Transparency International, the global anti-corruption organisation, said the dismissal of corruption charges against former Egyptian President Hosni Mubarak was a serious setback in the effort to fight graft and the abuse of power in the Middle East’s most populous country.
“This is a reversal of one of the most important outcomes of the Arab Spring: leaders being held to account for betraying the trust of their citizens. The acquittal of Mubarak and his sons of corruption charges sends a message that leaders can get away with decades of running a country while coffers are stripped bare,” said Transparency International’s Chair Jose Ugaz.
Mubarak, his two sons, an oil minister and a close business associate were cleared of charges related to bribery and illicit enrichment today.
The lack of transparency and information surrounding the court case, and the fact that charges were dropped suggest serious shortcomings in the judicial process. In Transparency International’s 2013 Global Corruption Barometer, two out of three Egyptians surveyed felt that the judiciary is corrupt.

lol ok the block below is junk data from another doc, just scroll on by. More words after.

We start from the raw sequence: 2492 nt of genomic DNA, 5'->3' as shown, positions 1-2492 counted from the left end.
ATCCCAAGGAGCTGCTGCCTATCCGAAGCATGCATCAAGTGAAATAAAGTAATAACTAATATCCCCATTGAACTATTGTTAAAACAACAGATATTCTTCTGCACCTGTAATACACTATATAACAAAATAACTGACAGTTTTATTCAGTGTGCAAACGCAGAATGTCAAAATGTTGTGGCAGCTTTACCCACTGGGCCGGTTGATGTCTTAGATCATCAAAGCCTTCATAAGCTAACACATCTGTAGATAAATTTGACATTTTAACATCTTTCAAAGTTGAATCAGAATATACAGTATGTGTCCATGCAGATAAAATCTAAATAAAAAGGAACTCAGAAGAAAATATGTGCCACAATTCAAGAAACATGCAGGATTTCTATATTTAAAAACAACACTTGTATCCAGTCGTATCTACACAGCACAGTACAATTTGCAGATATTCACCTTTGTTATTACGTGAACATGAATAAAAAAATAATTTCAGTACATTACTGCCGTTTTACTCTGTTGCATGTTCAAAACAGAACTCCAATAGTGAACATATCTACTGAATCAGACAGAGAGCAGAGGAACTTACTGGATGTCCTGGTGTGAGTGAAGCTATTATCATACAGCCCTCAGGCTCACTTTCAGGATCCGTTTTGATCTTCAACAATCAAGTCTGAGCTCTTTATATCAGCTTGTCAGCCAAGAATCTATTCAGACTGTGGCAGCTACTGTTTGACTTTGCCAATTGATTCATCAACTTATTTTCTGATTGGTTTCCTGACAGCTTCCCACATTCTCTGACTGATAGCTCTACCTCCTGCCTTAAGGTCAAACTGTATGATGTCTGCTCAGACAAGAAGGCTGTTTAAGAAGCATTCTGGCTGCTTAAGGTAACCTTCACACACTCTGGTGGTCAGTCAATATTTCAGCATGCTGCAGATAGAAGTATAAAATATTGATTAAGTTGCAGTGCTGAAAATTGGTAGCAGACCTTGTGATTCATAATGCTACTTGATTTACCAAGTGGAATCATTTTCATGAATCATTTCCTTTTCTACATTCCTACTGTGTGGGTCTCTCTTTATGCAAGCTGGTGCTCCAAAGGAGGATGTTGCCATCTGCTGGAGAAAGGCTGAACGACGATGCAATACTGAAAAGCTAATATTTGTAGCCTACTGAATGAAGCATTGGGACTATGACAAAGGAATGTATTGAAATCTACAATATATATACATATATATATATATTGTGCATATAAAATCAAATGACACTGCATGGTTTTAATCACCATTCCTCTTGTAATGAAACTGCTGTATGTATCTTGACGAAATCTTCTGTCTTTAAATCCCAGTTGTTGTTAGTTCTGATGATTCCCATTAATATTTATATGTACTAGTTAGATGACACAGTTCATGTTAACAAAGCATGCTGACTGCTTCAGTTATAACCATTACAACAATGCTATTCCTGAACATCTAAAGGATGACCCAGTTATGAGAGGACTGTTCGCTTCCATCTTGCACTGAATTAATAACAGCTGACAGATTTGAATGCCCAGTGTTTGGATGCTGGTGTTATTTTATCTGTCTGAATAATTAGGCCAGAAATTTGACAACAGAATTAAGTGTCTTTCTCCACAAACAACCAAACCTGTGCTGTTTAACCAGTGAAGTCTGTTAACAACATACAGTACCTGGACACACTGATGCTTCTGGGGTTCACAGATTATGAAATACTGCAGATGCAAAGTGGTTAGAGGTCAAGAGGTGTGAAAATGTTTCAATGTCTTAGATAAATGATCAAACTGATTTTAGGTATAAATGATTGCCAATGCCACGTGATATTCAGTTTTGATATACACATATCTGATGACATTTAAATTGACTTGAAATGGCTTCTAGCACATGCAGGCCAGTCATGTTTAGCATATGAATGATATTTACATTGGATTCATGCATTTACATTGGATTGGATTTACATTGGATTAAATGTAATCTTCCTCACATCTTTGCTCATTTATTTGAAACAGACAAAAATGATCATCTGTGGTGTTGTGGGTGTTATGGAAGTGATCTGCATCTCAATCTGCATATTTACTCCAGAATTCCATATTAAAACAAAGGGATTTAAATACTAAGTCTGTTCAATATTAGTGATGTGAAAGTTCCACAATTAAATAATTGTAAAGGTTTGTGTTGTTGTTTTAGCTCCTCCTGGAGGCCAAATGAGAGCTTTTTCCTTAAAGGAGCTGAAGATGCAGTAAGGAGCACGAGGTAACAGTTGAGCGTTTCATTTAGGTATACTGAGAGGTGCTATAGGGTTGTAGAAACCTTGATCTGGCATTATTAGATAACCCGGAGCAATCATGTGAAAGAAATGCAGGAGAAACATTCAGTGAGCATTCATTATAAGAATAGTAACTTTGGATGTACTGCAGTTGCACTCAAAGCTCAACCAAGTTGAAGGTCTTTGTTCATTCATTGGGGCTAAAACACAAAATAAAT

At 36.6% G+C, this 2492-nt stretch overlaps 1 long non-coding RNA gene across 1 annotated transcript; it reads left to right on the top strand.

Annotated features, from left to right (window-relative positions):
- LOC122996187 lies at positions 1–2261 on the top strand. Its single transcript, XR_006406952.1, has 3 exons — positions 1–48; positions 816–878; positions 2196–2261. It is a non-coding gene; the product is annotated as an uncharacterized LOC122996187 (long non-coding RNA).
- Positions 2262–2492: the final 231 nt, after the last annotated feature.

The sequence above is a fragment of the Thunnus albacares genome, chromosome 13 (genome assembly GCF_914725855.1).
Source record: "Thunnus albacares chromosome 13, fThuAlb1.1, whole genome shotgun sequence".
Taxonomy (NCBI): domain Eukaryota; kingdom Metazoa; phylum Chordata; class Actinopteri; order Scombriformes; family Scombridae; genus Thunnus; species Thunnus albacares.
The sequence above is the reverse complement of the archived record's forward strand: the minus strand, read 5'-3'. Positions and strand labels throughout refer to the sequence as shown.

Article 30 of the United Nations Convention against Corruption (UNCAC) obligates states to “take into account the gravity of offences” committed by corrupt officials. Egypt ratified UNCAC in 2005 and agreed to live up to its international commitments. Appropriate and necessary sentencing must be instituted corresponding to the seriousness of the corruption charges that Mubarak was convicted under.
Transparency International supports the attorney general’s effort to appeal the verdict and the legal reasons behind the decision. Mubarak must be held accountable for his abuse of power over the past three decades or else Egypt risks recreating the corrupt conditions of impunity that existed before the Arab Spring.
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